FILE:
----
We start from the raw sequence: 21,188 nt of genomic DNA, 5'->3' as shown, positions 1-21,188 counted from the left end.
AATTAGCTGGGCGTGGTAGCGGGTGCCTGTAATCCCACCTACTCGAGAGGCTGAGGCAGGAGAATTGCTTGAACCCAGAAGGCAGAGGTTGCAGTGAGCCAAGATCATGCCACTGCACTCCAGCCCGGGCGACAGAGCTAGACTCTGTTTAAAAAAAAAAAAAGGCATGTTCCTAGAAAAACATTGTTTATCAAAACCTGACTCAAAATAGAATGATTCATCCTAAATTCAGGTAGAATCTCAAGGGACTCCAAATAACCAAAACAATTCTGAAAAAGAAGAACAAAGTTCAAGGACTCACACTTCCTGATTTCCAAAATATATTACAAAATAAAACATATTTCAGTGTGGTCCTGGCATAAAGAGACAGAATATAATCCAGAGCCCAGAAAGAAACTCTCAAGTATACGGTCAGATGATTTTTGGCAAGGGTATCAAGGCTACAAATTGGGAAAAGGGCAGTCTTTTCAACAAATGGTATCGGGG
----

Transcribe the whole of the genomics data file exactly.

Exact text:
We start from the raw sequence: 21,188 nt of genomic DNA, 5'->3' as shown, positions 1-21,188 counted from the left end.
AATTAGCTGGGCGTGGTAGCGGGTGCCTGTAATCCCACCTACTCGAGAGGCTGAGGCAGGAGAATTGCTTGAACCCAGAAGGCAGAGGTTGCAGTGAGCCAAGATCATGCCACTGCACTCCAGCCCGGGCGACAGAGCTAGACTCTGTTTAAAAAAAAAAAAAGGCATGTTCCTAGAAAAACATTGTTTATCAAAACCTGACTCAAAATAGAATGATTCATCCTAAATTCAGGTAGAATCTCAAGGGACTCCAAATAACCAAAACAATTCTGAAAAAGAAGAACAAAGTTCAAGGACTCACACTTCCTGATTTCCAAAATATATTACAAAATAAAACATATTTCAGTGTGGTCCTGGCATAAAGAGACAGAATATAATCCAGAGCCCAGAAAGAAACTCTCAAGTATACGGTCAGATGATTTTTGGCAAGGGTATCAAGGCTACAAATTGGGAAAAGGGCAGTCTTTTCAACAAATGGTATCGGGG